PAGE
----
Plenty of Parking Under the Banner of Heaven
It is one of the longest running and most controversial shows ever produced in America. It features brazen and terrifyingly realistic depictions of violence as well as an impressive array of homicides, including (but not limited to) lengthy immolations, vicious mauling with pointy weaponry and a number of forced dives off of cliffs. It deploys genocide as an organizing principle, and its depictions of racial wars are themselves rather racist. It played a role in the 2012 election, was recently given a rewrite by a publicly reviled, immensely homophobic, outsized bigot who went on record comparing President Obama to Hitler, and draws an international audience of more than 30,000 people each summer. Despite the show’s touchy subject material, the event’s producers have developed a number of canny audience engagement techniques that make viewers feel welcome and comfortable, notwithstanding the literally numerous holocausts that take place on stage.
The pageant has taken place annually in Palmyra, New York since the 1920s, and deploys nearly 900 amateur performers and technical personnel (all LDS members) to reenact scenes from Mormon gospel. The show happens outdoors on a holy embankment called Hill Cumorah, features a script by Orson Scott Card (controversial author of Ender’s Game) and abundant special effects by Rick Josephson (the SFX guru behind Cujo and High School Musical). As a choreographer concerned with the struggles of the American dance community to represent itself, I attended the Hill Cumorah Pageant as part of a research project investigating how contested cultures use theatrical experiences to promulgate themselves. It was the most thoroughly considered and troublingly affective live theater I have ever witnessed. It made the “conversion marketing” of the performing arts sector look despairingly amateurish by comparison.
The Pageant is a massive proselytizing effort of which live performance is but one element. It was the pre- and post- show design — a subtle bevy of enchantment engineering and mechanisms of crowd control — that were most impressive. In contrast to other fantasy destinations (such as Disneyland, which is engineered to maximize the number of smiling interactions with costumed laborers intending to separate you from your money), the Hill Cumorah Pageant is engineered to maximize the number of smiling interactions with costumed LDS members intending to separate you from the mailing addresses of your friends and family. It is a perpetual motion marketing machine, engineered to maximize religious conversions while using its present audience to volunteer future ones. Hill Cumorah is a proof-of-concept for an ideal performing arts audience, one willing to undergo great inconvenience to expend huge amounts of money while excitedly sharing their experience with others, giving up their email addresses and not trashing the bathrooms.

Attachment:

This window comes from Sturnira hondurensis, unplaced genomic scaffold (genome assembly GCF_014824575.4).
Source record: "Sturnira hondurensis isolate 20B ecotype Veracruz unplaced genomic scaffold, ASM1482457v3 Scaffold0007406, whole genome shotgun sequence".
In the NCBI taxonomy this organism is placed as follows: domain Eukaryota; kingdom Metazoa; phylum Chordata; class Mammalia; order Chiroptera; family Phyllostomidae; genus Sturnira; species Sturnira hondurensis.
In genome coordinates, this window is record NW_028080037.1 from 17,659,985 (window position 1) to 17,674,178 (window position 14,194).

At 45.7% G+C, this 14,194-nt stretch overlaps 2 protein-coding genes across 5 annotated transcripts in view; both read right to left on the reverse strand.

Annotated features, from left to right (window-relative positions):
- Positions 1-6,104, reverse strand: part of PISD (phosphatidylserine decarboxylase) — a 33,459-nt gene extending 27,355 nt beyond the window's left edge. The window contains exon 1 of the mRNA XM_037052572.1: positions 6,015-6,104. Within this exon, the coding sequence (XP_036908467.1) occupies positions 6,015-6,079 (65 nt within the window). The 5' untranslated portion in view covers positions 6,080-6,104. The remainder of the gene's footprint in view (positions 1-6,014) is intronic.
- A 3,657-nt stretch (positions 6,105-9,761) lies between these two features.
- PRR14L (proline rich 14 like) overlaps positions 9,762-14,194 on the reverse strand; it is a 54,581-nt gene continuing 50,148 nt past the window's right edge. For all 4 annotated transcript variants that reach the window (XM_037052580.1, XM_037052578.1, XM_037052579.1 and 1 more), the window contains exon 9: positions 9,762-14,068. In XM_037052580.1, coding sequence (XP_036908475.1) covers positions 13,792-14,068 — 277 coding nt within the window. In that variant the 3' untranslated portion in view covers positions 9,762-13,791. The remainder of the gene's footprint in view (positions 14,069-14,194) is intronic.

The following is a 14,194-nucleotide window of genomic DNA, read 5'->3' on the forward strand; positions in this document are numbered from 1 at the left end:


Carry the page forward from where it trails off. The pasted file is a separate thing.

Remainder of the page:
The experience design begins miles away from the venue. Hill Cumorah is, quite literally, a mound in the middle of rural nowhere; to get there, one must brave the nighttime wilds of upstate New York. Minutes after setting out on the dark roads from my hotel in an adjacent county, I passed a huge, brilliantly lit billboard with instructions to the effect of “Going to Hill Cumorah? Turn left at the McDonalds!” A slew of anticipatory signage led straight to the venue, adjacent to which was a massive plain bisected by neat lanes of lamped traffic cones and staffed by dozens of exceedingly friendly, semaphore-proficient volunteers. We were asked before entering the lot which highway we would be taking post-show, and directed to a sub-lot designated for folks heading in the same direction. A team of three (smiling) volunteers gestured us to an available spot, carefully guided us in and gave a friendly wave before moving on to the next of the thousands of cars they would park that night.
Between my car and my seat, I was greeted by no fewer than 40 (smiling) people. Mostly they were fully costumed performers who made certain that I knew where the popcorn and restrooms were, and verified that I had everything I possibly needed. After being seated, roving bands of (smiling) costumed performers asked about my familiarity with the themes of the evening’s show, jokingly told me to watch out for the parts they were in, and shared their favorite passages from the Book of Mormon. Finally, after relaying their personal narratives of faith, they asked if I would consider sharing the names, addresses and emails of anyone I thought might benefit from hearing from the LDS Church. When I declined, the performers walked on with a (smiling) wave and seamlessly transitioned to the family seated behind me.